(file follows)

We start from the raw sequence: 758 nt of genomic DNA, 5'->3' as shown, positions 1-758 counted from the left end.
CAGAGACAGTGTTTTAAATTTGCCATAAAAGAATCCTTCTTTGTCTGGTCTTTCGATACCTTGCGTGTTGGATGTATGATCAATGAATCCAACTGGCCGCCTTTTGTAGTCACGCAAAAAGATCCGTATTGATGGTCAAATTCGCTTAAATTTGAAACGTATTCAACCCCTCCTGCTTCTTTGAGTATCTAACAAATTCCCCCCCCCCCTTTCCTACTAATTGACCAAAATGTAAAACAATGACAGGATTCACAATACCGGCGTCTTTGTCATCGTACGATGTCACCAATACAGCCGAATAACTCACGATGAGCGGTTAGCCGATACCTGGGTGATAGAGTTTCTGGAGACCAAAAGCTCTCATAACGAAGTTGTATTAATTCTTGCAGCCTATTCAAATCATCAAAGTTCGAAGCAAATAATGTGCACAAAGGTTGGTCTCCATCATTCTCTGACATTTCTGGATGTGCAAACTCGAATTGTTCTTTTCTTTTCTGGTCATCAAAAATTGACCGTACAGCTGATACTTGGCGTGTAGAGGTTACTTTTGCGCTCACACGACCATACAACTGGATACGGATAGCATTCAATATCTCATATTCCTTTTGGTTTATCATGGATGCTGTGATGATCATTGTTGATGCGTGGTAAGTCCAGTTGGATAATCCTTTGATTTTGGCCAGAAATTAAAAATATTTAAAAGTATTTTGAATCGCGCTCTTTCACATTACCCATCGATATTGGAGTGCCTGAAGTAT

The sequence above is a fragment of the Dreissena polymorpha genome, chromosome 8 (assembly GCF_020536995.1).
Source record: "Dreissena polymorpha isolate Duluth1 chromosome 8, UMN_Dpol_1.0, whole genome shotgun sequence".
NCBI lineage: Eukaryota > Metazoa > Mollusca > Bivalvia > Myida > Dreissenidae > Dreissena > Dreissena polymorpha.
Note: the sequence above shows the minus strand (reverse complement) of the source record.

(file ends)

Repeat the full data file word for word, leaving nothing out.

We start from the raw sequence: 758 nt of genomic DNA, 5'->3' as shown, positions 1-758 counted from the left end.
CAGAGACAGTGTTTTAAATTTGCCATAAAAGAATCCTTCTTTGTCTGGTCTTTCGATACCTTGCGTGTTGGATGTATGATCAATGAATCCAACTGGCCGCCTTTTGTAGTCACGCAAAAAGATCCGTATTGATGGTCAAATTCGCTTAAATTTGAAACGTATTCAACCCCTCCTGCTTCTTTGAGTATCTAACAAATTCCCCCCCCCCCTTTCCTACTAATTGACCAAAATGTAAAACAATGACAGGATTCACAATACCGGCGTCTTTGTCATCGTACGATGTCACCAATACAGCCGAATAACTCACGATGAGCGGTTAGCCGATACCTGGGTGATAGAGTTTCTGGAGACCAAAAGCTCTCATAACGAAGTTGTATTAATTCTTGCAGCCTATTCAAATCATCAAAGTTCGAAGCAAATAATGTGCACAAAGGTTGGTCTCCATCATTCTCTGACATTTCTGGATGTGCAAACTCGAATTGTTCTTTTCTTTTCTGGTCATCAAAAATTGACCGTACAGCTGATACTTGGCGTGTAGAGGTTACTTTTGCGCTCACACGACCATACAACTGGATACGGATAGCATTCAATATCTCATATTCCTTTTGGTTTATCATGGATGCTGTGATGATCATTGTTGATGCGTGGTAAGTCCAGTTGGATAATCCTTTGATTTTGGCCAGAAATTAAAAATATTTAAAAGTATTTTGAATCGCGCTCTTTCACATTACCCATCGATATTGGAGTGCCTGAAGTAT

The sequence above is a fragment of the Dreissena polymorpha genome, chromosome 8 (assembly GCF_020536995.1).
Source record: "Dreissena polymorpha isolate Duluth1 chromosome 8, UMN_Dpol_1.0, whole genome shotgun sequence".
NCBI lineage: Eukaryota > Metazoa > Mollusca > Bivalvia > Myida > Dreissenidae > Dreissena > Dreissena polymorpha.
Note: the sequence above shows the minus strand (reverse complement) of the source record.